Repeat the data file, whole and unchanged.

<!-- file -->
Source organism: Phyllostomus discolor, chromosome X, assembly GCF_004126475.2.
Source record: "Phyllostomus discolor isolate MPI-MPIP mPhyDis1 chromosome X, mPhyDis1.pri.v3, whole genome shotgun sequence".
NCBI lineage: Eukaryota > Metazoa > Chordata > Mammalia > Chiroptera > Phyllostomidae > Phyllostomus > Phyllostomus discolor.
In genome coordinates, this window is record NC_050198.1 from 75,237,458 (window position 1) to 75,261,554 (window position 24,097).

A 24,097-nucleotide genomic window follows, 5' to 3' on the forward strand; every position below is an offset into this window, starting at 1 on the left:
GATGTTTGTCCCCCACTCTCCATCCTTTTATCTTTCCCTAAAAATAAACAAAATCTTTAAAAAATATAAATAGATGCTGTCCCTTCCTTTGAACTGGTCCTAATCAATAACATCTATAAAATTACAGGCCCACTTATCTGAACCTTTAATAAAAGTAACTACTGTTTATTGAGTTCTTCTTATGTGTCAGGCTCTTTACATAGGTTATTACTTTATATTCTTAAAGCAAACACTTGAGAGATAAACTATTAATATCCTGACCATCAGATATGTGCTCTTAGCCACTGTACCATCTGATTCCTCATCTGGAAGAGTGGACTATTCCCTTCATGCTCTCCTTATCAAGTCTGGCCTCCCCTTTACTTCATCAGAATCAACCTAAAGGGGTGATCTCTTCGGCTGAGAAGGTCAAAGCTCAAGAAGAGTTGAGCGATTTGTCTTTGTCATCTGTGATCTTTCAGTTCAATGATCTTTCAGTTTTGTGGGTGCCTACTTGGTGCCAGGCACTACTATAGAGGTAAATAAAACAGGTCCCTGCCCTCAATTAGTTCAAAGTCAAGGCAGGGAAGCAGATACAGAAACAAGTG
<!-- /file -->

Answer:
Source organism: Phyllostomus discolor, chromosome X, assembly GCF_004126475.2.
Source record: "Phyllostomus discolor isolate MPI-MPIP mPhyDis1 chromosome X, mPhyDis1.pri.v3, whole genome shotgun sequence".
NCBI lineage: Eukaryota > Metazoa > Chordata > Mammalia > Chiroptera > Phyllostomidae > Phyllostomus > Phyllostomus discolor.
In genome coordinates, this window is record NC_050198.1 from 75,237,458 (window position 1) to 75,261,554 (window position 24,097).

A 24,097-nucleotide genomic window follows, 5' to 3' on the forward strand; every position below is an offset into this window, starting at 1 on the left:
GATGTTTGTCCCCCACTCTCCATCCTTTTATCTTTCCCTAAAAATAAACAAAATCTTTAAAAAATATAAATAGATGCTGTCCCTTCCTTTGAACTGGTCCTAATCAATAACATCTATAAAATTACAGGCCCACTTATCTGAACCTTTAATAAAAGTAACTACTGTTTATTGAGTTCTTCTTATGTGTCAGGCTCTTTACATAGGTTATTACTTTATATTCTTAAAGCAAACACTTGAGAGATAAACTATTAATATCCTGACCATCAGATATGTGCTCTTAGCCACTGTACCATCTGATTCCTCATCTGGAAGAGTGGACTATTCCCTTCATGCTCTCCTTATCAAGTCTGGCCTCCCCTTTACTTCATCAGAATCAACCTAAAGGGGTGATCTCTTCGGCTGAGAAGGTCAAAGCTCAAGAAGAGTTGAGCGATTTGTCTTTGTCATCTGTGATCTTTCAGTTCAATGATCTTTCAGTTTTGTGGGTGCCTACTTGGTGCCAGGCACTACTATAGAGGTAAATAAAACAGGTCCCTGCCCTCAATTAGTTCAAAGTCAAGGCAGGGAAGCAGATACAGAAACAAGTG